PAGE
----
Urban encounter: White-rumped Shama

posted in: Species | 4

Sun Chong Hong sent in this report:

“I was driving my car straight into a parking lot in my condo near Lower Peirce Reservoir on 2 Nov 2008 in the evening, when I saw a bird hopping like a magpie robin in front of my windscreen at the grass patch. The bird briefly disappeared from sight, being blocked by the front part of my car. I decided not to get down from the car as it may startle the bird into flight. I wound down the door windscreen and folded the external rear view mirror, waiting for the bird to reappear. I was not to be disappointed. The bird showed up on the correct side of my car after a short while and I took a series of photos using only one hand to control the zoom and shutter… This is the first time I have come across such bird.”

Huang JH identified the bird as a White-rumped Shama (Copsychus malabaricus). Our bird specialist R Subaraj further confirmed the identification, adding, “Given the location of your sighting, it may very well be an escapee from someone’s cage (although the plumage is rather clean).”

Added Chong Hong: “The bird stayed in the same spot for perhaps half a minute or so. It didn’t fly away when I stuck out my camera from the car window, unlike other birds such as Zebra Dove (Geopelia striata) or White-breasted Waterhen (Amaurornis phoenicurus ) which I encountered.

“The condo is Faber Garden. It has big open space, plenty of matured trees, bushes and hedges. Many residents have plants in their own gardens resulting in a place conducive as habitat to the smaller birds such as sunbirds.

“We have other resident birds in and around the condo, like White-throated Kingfisher (Halcyon smyrnensis), (known to have stolen fishes from fish tanks kept in nearby landed properties), bee eaters and white breasted waterhen mentioned above.”

Follow YC Wee:

Dr Wee played a significant role as a green advocate in Singapore through his extensive involvement in various organizations and committees: as Secretary and Chairman for the Malayan Nature Society (Singapore Branch), and with the Nature Society (Singapore) as founding President (1978-1995). He has also served in the Nature Reserve Board (1987-1989), Nature Reserves Committee (1990-1996), National Council on the Environment/Singapore Environment Council (1992-1996), Work-Group on Nature Conservation (1992) and Inter-Varsity Council on the Environment (1995-1997). He is Patron of the Singapore Gardening Society and was appointed Honorary Museum Associate of the Lee Kong Chian Natural History Museum (LKCNHM) in 2012. In 2005, Dr Wee started the Bird Ecology Study Group. With more than 6,000 entries, the website has become a valuable resource consulted by students, birdwatchers and researchers locally and internationally. The views and opinions expressed in this article are his own, and do not represent those of LKCNHM, the National University of Singapore or its affiliated institutions.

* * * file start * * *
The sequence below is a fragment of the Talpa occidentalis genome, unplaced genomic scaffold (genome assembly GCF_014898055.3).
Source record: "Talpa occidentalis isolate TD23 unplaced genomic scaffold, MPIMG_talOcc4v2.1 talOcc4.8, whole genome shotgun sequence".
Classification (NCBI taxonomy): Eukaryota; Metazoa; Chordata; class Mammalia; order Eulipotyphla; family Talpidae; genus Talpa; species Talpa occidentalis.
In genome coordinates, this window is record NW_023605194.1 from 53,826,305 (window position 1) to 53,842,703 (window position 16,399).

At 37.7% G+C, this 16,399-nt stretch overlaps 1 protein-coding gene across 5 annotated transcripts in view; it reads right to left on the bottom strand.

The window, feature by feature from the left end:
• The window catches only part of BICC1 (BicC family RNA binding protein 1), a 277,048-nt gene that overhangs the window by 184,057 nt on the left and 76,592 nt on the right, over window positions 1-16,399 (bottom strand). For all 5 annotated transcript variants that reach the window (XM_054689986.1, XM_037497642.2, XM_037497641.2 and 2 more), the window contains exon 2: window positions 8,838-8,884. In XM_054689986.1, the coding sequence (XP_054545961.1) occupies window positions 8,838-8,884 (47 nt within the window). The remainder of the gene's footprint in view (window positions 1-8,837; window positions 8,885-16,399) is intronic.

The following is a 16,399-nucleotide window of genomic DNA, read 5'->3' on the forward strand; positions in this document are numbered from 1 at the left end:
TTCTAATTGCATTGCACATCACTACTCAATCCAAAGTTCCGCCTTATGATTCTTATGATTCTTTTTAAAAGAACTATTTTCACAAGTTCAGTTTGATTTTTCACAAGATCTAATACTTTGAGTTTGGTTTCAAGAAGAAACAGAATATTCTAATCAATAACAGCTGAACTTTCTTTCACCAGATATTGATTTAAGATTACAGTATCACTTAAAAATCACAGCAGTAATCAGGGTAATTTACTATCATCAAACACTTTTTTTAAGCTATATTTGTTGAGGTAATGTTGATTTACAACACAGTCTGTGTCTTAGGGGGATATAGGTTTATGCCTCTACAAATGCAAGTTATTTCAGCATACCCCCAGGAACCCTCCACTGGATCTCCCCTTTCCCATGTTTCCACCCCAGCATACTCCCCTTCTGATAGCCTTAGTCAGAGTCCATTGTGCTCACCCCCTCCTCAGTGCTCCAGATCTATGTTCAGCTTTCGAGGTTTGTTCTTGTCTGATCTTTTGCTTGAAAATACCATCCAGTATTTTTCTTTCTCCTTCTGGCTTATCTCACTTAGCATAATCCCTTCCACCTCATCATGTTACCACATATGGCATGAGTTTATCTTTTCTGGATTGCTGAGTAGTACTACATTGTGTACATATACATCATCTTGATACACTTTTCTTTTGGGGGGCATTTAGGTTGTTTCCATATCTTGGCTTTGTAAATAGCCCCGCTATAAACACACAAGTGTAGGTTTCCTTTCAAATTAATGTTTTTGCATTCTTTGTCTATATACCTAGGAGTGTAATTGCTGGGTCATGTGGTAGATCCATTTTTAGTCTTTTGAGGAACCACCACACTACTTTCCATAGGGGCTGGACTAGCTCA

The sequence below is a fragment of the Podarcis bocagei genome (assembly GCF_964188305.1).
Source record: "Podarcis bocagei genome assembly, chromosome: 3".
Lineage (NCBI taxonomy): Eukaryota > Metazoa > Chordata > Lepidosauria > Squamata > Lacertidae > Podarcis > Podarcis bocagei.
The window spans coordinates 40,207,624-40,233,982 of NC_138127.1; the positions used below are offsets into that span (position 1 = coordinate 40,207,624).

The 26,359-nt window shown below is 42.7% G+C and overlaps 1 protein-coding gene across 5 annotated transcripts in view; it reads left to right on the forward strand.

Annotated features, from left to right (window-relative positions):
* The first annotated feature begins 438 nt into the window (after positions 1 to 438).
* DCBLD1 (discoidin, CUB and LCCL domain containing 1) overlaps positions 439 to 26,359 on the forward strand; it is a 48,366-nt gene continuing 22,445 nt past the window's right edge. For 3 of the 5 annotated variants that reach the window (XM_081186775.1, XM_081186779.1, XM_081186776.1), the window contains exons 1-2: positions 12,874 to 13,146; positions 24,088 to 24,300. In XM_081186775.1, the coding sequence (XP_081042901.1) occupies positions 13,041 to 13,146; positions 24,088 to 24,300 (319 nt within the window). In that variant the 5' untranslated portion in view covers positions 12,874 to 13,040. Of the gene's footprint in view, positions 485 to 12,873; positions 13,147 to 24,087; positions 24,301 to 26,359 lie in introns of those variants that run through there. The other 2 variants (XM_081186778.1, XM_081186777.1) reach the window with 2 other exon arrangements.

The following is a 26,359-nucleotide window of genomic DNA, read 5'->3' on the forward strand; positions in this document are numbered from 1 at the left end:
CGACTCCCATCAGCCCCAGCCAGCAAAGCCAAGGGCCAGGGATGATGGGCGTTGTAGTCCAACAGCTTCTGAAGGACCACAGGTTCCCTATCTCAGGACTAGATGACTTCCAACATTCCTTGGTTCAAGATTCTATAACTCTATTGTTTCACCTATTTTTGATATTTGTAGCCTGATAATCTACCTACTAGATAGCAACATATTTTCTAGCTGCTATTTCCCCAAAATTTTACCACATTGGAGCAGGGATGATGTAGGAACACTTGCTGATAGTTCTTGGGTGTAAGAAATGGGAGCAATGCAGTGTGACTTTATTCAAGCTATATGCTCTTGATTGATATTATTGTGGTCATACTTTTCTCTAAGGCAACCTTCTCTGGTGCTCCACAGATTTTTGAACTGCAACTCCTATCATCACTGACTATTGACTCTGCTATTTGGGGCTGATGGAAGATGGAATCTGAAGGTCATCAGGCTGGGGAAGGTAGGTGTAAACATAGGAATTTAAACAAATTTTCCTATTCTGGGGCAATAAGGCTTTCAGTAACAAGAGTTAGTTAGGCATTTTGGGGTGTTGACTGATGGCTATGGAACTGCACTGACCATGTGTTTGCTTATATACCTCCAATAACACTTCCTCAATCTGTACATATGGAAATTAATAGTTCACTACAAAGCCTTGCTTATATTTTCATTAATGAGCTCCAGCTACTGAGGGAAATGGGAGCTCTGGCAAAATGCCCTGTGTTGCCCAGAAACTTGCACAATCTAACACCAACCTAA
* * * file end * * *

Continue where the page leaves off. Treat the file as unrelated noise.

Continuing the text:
4 Responses

  1. haniman

    Subaraj,you mentioned that this specimen could be an escapee but also mentioned in a similar email that they can well be native. How does one tell the difference? I find condition of the plumage a poor evaluation for distinction between escapee and native wild specimen. Much thanks!

  2. Subaraj

    Hi Haniman,

    You are quite right that clean plumage condition alone cannot determine that the bird is “wild”. However, in my experience, there are certain poor plumage conditions that do point to a bird being an escapee, especially if it was not kept well.

    My suggestion that this particular bird is likely to be an escapee is because of the location of the sighting and the habitat that it was in. This is a popular cage bird in Singapore and we get escapees just about anywhere on the island.

    The native, wild population of shamas tend to be in forested areas and in Singapore, Pulau Tekong and Pulau Ubin support healthy populations of the species. There is also a small remnant population in the centre of the Central Catchment Nature Reserve.

    Through reintroductions from an unknown source, there is also a breeding population around the MacRitchie area.

    Elsewhere, you are likely to find the odd bird, mostly males (which is usually what people keep for their song),

  3. shama shama

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